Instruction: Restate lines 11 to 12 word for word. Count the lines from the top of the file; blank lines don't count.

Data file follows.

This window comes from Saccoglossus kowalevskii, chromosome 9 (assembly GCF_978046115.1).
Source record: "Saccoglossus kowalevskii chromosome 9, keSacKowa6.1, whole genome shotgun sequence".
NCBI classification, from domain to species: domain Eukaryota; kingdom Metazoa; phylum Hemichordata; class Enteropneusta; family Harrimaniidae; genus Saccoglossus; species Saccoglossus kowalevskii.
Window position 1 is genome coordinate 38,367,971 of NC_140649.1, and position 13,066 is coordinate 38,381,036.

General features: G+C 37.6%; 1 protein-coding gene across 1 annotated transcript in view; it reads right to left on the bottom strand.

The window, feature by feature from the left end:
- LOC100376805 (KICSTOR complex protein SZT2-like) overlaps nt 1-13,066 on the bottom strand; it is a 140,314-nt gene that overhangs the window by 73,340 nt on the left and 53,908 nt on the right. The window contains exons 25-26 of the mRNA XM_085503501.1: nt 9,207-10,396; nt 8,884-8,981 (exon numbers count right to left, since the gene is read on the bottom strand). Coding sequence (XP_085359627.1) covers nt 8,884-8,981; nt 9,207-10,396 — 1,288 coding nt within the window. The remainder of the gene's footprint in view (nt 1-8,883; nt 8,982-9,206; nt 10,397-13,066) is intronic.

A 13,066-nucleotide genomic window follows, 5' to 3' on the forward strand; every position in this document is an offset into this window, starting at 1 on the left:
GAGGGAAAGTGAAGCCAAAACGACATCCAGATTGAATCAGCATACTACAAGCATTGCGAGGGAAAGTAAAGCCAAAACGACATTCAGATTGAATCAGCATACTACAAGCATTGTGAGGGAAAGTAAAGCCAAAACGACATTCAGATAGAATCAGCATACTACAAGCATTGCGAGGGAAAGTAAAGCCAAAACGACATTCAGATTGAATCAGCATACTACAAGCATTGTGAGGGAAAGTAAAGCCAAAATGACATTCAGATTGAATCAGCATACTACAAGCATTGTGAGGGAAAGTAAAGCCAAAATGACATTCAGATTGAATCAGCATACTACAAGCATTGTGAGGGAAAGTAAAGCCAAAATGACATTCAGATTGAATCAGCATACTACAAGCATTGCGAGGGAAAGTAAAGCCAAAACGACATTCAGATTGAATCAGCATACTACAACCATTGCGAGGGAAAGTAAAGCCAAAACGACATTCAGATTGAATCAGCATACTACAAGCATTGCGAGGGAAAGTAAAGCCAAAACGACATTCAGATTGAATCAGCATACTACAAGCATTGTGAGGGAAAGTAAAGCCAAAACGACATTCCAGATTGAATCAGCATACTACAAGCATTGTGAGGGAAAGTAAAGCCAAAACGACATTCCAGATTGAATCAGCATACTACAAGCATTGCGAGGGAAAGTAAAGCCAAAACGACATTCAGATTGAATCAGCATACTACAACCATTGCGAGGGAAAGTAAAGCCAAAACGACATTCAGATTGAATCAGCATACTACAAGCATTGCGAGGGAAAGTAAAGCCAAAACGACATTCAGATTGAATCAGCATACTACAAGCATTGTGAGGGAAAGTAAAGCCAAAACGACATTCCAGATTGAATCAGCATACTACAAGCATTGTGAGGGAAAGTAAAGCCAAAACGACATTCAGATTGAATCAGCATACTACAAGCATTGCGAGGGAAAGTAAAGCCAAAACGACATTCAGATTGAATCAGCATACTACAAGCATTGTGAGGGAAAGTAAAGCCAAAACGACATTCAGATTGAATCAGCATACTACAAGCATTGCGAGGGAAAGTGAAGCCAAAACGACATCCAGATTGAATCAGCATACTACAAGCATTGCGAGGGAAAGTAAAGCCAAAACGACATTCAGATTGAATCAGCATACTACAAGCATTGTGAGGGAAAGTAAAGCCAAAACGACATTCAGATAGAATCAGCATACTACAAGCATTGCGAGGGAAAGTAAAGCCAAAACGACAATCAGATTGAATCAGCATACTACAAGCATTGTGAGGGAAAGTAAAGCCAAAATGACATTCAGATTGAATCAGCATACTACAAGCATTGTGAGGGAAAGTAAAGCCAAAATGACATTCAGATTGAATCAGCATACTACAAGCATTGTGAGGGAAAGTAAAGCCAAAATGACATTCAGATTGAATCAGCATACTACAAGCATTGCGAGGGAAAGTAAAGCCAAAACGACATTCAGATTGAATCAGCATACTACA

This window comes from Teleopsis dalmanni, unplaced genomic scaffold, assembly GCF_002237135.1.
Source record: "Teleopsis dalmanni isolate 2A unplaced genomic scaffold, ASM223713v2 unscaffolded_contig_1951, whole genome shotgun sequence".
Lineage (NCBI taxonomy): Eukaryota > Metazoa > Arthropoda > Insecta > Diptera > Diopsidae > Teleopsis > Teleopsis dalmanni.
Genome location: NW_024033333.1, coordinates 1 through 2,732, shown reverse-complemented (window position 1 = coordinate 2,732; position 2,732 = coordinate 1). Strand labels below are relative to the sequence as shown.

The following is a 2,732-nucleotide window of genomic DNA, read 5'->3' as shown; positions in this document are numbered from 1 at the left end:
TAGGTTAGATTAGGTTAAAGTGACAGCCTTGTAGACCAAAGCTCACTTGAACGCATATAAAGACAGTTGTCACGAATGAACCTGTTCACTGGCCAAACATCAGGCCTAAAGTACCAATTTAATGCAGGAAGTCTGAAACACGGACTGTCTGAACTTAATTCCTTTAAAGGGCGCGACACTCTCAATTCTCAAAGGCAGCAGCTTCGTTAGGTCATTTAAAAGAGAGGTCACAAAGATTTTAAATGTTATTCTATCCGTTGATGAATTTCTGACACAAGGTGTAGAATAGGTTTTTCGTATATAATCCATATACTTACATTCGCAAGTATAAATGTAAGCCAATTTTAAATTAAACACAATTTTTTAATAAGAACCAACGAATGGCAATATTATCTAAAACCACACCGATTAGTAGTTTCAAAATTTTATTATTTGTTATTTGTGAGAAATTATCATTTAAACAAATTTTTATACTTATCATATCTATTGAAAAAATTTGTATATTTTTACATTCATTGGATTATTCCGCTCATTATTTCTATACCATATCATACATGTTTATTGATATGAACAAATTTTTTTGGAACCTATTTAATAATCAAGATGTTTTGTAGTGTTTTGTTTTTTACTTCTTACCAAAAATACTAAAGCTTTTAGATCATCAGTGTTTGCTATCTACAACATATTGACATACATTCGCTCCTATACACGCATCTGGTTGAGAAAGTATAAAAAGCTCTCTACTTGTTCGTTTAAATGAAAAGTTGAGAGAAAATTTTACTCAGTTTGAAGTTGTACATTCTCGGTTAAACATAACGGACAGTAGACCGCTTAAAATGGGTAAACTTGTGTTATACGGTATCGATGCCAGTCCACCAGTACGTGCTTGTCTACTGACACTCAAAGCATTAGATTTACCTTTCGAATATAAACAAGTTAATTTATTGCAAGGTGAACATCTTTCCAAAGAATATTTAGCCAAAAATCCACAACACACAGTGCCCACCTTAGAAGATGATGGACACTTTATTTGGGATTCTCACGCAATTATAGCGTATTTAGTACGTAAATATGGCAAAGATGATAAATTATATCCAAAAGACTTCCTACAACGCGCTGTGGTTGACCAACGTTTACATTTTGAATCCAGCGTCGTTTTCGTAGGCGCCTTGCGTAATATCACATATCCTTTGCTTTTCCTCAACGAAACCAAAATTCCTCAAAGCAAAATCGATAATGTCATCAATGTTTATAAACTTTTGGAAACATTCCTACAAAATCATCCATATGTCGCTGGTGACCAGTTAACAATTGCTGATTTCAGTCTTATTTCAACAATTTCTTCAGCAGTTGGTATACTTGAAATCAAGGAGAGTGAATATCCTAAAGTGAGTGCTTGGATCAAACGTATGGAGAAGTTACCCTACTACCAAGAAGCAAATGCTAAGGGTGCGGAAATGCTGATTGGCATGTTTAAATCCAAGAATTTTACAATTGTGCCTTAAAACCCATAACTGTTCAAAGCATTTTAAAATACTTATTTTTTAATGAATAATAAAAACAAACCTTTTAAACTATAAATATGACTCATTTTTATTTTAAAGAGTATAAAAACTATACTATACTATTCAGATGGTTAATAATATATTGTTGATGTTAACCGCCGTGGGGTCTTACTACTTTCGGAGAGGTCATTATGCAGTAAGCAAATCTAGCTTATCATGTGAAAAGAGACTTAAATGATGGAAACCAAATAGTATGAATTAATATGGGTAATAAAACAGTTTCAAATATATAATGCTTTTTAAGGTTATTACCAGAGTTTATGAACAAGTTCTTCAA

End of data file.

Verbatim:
Source record: "Teleopsis dalmanni isolate 2A unplaced genomic scaffold, ASM223713v2 unscaffolded_contig_1951, whole genome shotgun sequence".
Lineage (NCBI taxonomy): Eukaryota > Metazoa > Arthropoda > Insecta > Diptera > Diopsidae > Teleopsis > Teleopsis dalmanni.